Wednesday, June 4, 2014

Effective Language In Your Queries Will Make A World Of Difference

Recruiters often state that they look at a resume for 10-20 seconds before making a decision. Of course many out there think they should clearly spend more time on the resume  to "really see what the person has to offer." While this sounds like a great idea, in reality, those recruiters don't need that amount of time. They can see whether or not that person is going to be right for the job or not. 

In publishing, the same goes for those query letters. We can tell in an equally short time whether or not that project is going to work for us. In many cases, it is the premise of the story, or simply a genre we aren't representing. Unfortunately, there are also a huge number that get passed on simply because the written communication skills of the author are not there. If we struggle to get through your query letter, or it would take more than one read through just to figure out what your story is about, the odds are it means you will be seeing a rejection letter. 

I am doing a presentation next week discussing just this idea. One of the elements we are focusing on in the workshop are 6 elements of what effective language skills look like.
  • Concrete and Specific - This is really a big one in query letters. Since you are limited by the amount of space you have to provide all of the information, you have to be crystal clear for the editor or agent who is seeing this for the first time. We need those specifics about the characters, the plot, the conflict and their motivations. We need the specifics on the genre and so forth. A good example of this last one would be authors who try to put their novel into multiple genres in the hopes that A) it will appeal to everyone; and B) at least one of those genres might stick with the editor or agent - "I am pitching a 90,000 word women's fiction, inspirational romantic suspense with paranormal elements." If we struggle to grasp where you are going to with this project, consider it a reject.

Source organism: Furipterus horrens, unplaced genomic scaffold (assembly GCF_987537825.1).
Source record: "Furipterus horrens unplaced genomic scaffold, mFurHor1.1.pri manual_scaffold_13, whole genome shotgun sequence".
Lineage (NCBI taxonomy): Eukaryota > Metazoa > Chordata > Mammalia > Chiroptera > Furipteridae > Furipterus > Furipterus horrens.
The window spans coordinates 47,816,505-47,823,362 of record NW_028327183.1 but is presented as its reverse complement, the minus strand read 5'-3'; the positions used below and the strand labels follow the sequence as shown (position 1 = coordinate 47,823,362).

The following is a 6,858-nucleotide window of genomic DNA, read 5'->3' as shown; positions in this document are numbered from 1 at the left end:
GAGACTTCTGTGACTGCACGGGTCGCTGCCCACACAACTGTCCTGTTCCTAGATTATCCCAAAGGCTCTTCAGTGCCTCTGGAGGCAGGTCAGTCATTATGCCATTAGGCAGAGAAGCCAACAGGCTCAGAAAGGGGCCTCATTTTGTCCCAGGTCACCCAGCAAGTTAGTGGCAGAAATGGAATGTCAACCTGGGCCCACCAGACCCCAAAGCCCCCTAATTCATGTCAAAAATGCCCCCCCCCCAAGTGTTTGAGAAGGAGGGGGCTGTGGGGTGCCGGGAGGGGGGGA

• Concise - This element, like the first one deals with the amount of space you have. Query letters, synopsis writing, pitches - these all deal with word economy. Again, remember we aren't spending a lot of time on your query so you have to get to the point, Eliminate the fluff, eliminate all of those secondary characters that aren't really part of the central story arc. Don't drag it out!
  • Familiar, not obscure - I see this a lot from authors who, I believe, are trying to impress us with their literary knowledge and background. While editors and agents read a lot and are familiar with a lot of different texts out there, making references to bizarre titles and authors, or ideas that only a few would understand isn't going to help you.
  • Precise and clear - Word economy, word economy, word economy. Make sure all of your words mean exactly what you intend them to mean. Make sure you are very clear what your genre is and where it fits. Make sure you are crystal clear about all of your biographical information. Don't try to hide the fact that you haven't been published for over 30 years, and try to make it sound like you are a current author. 
  • Constructive - This one is really an issue of your personal voice. Don't come across as negative. Don't downplay your work. Don't try to make excuses. Stick to the point and SHOW the editors and agents you are ready to play the publishing game.
  • Appropriately formal - This is a business people. This means your letter needs to reflect that same professional tone you want to be remembered for. You are not sending "a txt to ur BFF" and you certainly are not here to self-disclose all of your personal problems, hang-ups and baggage. 
In simple terms, think of what you are "communicating" to that editor or agent. 

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